NASHVILLE, Tenn. (WKRN) — Dr. Aaron Milstone, a pulmonologist at Williamson Medical Group, has played a critical role in the state’s response to the COVID-19 pandemic, but gives credit where credit is due.
“Tennessee is in the top three in the country for vaccinations for COVID. I think that’s a remarkable success for the Department of Health here in Tennessee,” Dr. Milstone said.
According to the most recent data released by the state, 215,427 Tennesseans have received their first vaccine dose as of January 7. Of those, more than 4,561 people have received their second shot. The problem facing many now, as the suggested 21 or 28-day timeline to receive a second dose approaches, appointments are booked solid for weeks.
Dr. Spyros Kalams is the principal investigator of the Moderna trial at Vanderbilt.
“We’re only making more and more doses. They’re not slowing down,” Dr. Kalams said.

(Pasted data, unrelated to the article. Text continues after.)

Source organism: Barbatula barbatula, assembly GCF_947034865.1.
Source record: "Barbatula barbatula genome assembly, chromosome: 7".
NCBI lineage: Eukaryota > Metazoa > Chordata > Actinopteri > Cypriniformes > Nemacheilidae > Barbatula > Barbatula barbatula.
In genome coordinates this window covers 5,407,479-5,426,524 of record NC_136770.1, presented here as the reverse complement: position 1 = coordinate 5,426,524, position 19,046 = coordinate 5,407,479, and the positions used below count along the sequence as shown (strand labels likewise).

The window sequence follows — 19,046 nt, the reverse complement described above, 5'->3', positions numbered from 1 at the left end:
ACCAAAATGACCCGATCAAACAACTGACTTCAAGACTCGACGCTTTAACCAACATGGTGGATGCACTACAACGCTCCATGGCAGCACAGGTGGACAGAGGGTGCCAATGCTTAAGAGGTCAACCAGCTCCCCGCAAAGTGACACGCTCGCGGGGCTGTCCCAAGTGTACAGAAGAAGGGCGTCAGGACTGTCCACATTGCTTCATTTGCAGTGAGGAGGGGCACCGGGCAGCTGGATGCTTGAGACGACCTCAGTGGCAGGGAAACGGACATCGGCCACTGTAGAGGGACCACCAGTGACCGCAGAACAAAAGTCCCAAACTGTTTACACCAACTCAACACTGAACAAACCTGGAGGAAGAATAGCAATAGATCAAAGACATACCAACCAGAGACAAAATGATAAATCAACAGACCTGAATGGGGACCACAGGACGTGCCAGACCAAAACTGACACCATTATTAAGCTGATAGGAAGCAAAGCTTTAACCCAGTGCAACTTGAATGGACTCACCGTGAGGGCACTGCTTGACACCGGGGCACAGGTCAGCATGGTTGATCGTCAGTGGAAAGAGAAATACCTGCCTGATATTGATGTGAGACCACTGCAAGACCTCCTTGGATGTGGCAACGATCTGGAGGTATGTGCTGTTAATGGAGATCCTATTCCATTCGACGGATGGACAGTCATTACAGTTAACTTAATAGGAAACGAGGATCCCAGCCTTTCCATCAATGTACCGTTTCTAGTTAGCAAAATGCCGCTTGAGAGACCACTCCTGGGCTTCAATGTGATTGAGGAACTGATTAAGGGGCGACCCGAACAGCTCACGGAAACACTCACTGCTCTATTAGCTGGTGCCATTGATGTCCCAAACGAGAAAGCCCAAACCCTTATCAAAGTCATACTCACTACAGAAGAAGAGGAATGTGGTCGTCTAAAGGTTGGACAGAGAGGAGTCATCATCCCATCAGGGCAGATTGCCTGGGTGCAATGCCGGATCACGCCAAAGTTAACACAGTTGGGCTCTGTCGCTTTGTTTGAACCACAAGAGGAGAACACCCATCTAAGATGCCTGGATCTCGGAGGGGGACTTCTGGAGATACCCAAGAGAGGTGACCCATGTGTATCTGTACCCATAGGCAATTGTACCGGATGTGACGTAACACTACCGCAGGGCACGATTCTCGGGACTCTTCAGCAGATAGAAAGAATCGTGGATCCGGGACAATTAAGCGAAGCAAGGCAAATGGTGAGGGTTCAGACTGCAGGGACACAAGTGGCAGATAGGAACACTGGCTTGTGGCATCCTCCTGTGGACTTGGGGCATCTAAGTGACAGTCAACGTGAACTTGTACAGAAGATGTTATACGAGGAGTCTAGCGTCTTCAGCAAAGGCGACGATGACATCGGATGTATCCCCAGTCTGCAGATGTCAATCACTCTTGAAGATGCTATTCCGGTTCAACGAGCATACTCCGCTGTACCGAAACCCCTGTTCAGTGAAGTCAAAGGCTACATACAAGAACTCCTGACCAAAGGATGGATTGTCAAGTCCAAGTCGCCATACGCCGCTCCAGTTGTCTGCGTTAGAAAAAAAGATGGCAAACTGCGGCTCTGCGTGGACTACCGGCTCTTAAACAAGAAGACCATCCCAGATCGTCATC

Kalams believes there’s enough available vaccines, but the challenge is distribution.
New 2 has been in communication with the Tennessee Department of Health regarding scheduling issues. The State’s response reads in part: “Tennessee is now receiving allocations designated for the administration of the second vaccine dose to those individuals vaccinated last month.”
The plan moving forward? As doses ship out to counties, more spots will open up.
The state launched a COVID-19 vaccine online scheduling system to help streamline the process. Tennesseans can search for their county. A box with vaccine information pops up outlining the current vaccine phase, if appointments are required, along with a link to a scheduling site.
Here available time slots will show, or information will be provided on how to sign up on the priority waitlist.
While most counties now have this tool, Davidson County does not have an active scheduling site yet, as they work through vaccinating health care workers and first responders. However, residents can join a standby list by emailing COVID19VaccineStandby@nashville.gov. Details about how the system will prioritize recipients for their second vaccine dose, if at all, is unclear at this time.